“Bradley’s mockup ignores even the most basic laws of thermodynamics. This ship is essentially just a death trap.”

“First of all, the astronauts are not secured by any seat belts or straps—there aren’t even seats to begin with—meaning that they would be thrown about the cabin immediately upon liftoff,” said former space shuttle Endeavour commander Christopher Ferguson, who noted that, even if the seemingly rudimentary boosters could generate enough thrust to reach orbit, there appeared to be no coolant system to prevent the intense 5,000-degree temperatures of fuel burns from vaporizing the entire craft. “In addition, the large glass dome surrounding the cockpit would shatter almost instantly from the intense atmospheric pressure of reaching escape velocity. They won’t be playing on a basketball hoop on the flight deck when that happens, I assure you of that. They would be propelled out of the module and suffocate within seconds.”

“I would not even consider piloting such a craft without extensive safety modifications,” Ferguson added.

Ferguson also said that the two variously sized wings mounted to either side of the spacecraft would compromise its flight trajectory, sending it careening dramatically off course during launch. He further explained that the cockpit’s steering wheel would be virtually useless in such a situation.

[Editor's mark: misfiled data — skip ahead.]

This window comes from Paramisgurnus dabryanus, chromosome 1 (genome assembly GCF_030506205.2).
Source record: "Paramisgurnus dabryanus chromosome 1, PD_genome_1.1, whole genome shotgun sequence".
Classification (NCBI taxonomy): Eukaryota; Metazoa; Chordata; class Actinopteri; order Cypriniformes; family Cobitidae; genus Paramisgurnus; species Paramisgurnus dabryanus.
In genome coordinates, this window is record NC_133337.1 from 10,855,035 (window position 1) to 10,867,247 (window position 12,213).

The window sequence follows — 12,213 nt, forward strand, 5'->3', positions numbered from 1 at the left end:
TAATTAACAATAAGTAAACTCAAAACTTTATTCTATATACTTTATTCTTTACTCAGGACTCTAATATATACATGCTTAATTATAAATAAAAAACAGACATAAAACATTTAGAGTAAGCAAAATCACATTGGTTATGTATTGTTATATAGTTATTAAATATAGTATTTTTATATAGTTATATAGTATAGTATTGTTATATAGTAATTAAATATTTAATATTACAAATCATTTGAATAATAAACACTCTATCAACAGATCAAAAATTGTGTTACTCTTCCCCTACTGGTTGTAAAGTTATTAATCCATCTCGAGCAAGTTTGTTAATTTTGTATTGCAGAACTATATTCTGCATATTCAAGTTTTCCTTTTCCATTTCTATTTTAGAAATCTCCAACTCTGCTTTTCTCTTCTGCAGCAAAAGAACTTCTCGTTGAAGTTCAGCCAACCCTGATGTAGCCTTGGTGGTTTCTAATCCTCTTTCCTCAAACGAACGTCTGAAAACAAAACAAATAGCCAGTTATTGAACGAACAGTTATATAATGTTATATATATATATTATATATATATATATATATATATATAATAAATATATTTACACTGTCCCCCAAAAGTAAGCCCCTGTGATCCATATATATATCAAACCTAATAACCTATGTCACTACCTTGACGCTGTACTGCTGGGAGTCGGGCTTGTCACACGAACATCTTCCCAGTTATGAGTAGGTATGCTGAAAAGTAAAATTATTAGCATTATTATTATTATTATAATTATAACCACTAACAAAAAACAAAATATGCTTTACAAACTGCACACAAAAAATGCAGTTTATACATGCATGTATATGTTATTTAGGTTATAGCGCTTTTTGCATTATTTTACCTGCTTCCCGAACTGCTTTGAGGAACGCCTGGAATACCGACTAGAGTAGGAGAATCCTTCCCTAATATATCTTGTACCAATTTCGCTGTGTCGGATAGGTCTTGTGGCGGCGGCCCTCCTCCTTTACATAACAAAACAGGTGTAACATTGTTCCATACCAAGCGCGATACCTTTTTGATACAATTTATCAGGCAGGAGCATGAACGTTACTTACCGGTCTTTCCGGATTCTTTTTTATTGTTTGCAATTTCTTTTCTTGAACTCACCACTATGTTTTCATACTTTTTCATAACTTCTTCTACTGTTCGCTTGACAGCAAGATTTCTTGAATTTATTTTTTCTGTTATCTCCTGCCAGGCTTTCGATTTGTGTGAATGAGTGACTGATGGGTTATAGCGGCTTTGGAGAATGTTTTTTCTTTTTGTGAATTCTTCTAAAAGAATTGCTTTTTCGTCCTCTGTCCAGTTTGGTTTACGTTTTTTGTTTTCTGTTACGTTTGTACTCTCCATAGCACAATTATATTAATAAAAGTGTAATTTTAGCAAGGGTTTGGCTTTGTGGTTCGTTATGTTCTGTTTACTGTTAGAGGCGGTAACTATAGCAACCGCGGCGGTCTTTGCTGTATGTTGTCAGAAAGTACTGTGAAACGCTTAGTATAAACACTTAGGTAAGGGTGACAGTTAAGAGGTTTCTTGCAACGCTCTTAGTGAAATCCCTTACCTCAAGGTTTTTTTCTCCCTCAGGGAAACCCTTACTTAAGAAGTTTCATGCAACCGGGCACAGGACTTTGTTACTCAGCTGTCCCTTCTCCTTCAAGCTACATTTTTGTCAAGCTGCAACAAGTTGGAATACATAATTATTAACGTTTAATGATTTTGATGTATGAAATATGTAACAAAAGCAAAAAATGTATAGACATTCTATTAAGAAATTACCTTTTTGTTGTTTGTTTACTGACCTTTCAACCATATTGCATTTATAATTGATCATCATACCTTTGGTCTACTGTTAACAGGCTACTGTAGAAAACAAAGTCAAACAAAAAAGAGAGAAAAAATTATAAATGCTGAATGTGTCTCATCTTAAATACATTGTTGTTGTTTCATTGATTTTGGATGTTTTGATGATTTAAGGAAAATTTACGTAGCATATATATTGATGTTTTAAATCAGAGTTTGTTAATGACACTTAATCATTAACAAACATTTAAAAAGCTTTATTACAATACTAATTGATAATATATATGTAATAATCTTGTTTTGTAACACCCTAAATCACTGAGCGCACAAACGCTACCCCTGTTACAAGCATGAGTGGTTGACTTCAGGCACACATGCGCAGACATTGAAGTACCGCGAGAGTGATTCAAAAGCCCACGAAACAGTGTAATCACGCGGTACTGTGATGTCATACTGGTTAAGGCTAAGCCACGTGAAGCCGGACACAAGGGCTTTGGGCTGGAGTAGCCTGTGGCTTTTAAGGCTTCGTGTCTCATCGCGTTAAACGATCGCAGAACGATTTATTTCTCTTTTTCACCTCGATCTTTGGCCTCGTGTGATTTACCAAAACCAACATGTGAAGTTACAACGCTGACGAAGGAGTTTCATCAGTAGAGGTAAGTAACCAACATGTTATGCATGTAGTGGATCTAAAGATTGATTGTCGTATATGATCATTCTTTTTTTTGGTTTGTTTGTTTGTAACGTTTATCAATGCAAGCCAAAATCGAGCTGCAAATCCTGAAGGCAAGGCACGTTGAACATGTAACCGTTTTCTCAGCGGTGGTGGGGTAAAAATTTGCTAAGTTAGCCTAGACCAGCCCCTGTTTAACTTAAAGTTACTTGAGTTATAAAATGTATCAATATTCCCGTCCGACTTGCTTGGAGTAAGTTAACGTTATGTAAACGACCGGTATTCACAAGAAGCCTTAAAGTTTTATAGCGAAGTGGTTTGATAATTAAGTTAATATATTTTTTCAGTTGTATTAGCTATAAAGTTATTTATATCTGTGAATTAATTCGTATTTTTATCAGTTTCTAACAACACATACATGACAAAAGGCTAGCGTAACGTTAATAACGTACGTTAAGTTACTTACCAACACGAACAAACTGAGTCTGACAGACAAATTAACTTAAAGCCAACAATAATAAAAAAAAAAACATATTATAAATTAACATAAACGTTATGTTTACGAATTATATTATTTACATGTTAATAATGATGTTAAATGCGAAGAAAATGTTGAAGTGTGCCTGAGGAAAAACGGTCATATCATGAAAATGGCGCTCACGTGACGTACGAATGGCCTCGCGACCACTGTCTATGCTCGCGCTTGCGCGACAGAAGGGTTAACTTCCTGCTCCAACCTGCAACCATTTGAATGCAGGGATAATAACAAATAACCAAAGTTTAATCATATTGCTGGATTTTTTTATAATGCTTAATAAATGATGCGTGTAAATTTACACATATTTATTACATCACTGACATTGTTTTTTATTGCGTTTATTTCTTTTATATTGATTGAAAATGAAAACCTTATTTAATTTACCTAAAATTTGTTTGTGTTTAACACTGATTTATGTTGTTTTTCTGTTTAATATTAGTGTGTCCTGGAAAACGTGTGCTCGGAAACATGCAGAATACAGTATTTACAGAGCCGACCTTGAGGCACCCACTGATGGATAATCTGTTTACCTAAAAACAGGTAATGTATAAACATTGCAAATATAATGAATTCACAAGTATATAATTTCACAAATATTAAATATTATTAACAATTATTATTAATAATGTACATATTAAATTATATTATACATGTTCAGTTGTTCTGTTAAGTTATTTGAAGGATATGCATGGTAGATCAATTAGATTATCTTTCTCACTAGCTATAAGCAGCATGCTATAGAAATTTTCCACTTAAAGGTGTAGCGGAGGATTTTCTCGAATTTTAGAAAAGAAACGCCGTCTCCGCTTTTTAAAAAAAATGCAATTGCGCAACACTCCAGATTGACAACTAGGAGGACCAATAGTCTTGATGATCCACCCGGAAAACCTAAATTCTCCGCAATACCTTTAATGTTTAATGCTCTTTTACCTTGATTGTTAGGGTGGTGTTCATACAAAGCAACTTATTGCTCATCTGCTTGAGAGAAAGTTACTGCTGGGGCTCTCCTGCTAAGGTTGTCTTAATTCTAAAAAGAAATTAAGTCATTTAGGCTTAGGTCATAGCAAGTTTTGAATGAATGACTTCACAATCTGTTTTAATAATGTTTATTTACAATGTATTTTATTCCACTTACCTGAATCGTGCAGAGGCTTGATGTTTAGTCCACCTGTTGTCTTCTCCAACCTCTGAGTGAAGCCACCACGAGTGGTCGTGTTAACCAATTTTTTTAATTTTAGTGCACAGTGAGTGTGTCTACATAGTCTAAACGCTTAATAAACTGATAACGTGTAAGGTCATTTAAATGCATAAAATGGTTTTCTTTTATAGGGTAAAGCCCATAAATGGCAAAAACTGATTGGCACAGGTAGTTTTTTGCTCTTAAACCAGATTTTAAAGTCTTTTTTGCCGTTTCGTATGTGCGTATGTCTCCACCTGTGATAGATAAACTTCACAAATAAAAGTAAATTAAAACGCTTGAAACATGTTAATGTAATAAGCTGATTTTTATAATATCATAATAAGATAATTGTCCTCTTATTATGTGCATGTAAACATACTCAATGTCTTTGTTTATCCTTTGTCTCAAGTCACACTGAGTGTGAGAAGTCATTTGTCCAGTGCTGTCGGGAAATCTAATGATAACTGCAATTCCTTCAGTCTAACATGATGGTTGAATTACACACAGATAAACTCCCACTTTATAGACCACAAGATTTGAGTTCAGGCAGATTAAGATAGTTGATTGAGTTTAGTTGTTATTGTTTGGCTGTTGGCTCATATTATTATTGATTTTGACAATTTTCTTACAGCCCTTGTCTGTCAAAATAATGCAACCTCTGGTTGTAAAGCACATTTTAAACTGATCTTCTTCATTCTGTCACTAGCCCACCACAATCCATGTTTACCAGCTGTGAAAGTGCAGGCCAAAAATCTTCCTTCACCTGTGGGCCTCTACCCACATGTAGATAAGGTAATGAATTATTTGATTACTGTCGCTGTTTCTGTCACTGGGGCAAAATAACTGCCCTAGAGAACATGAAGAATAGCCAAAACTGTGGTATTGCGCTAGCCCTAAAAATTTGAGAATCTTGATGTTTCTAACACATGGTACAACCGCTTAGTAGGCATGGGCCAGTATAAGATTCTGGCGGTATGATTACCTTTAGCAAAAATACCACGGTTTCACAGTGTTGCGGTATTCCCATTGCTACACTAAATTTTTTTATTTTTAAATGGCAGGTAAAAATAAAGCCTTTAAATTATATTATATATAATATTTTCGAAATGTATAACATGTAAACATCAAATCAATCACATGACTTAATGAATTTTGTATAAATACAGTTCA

“We must have run at least 200 3D computer simulations, and there is simply no scenario in which the periscope doesn’t at some point break off and rip an enormous hole in the command module,” said Paulo Lozano, director of the Massachusetts Institute of Technology’s Space Propulsion Lab. “And unless Bradley has discovered a new form of liquid propellant I’m unaware of, it’s fairly obvious that with so many flames shooting from the engine, the fuel supply would be depleted within a matter of hours, leaving the craft immobilized and left to float off forever in the void of space.”

“And, needless to say, navigating any manned ship so close to a giant speeding asteroid is also unbelievably dangerous,” Lozano added.

Despite the clear and irrefutable problems in Koenig’s design, experts did admit that the ship’s giant laser cannon for shooting space monsters was the most awesome thing they had ever seen.–38523

Astronomy Picture of the Day: “Two Worlds, One Sun”


How different does sunset appear from Mars than from Earth? For comparison, two images of our common star were taken at sunset, one from Earth and one from Mars. These images were scaled to have same angular width and featured here side-by-side. A quick inspection will reveal that the Sun appears slightly smaller from Mars than from Earth. This makes sense since Mars is 50% further from the Sun than Earth. More striking, perhaps, is that the Martian sunset is noticeably bluer near the Sun than the typically orange colors near the setting Sun from Earth. The reason for the blue hues from Mars is not fully understood, but thought to be related to forward scattering properties of Martian dust. The terrestrial sunset was taken in 2012 March from Marseille, France, while the Martian sunset was captured last month by NASA’s robotic Curiosity rover from Gale crater on Mars.

Left Image Credit & Copyright: Damia Bouic;
Right Image Credit: NASA, JPL-Caltech, MSSS; Digital processing: Damia Bouic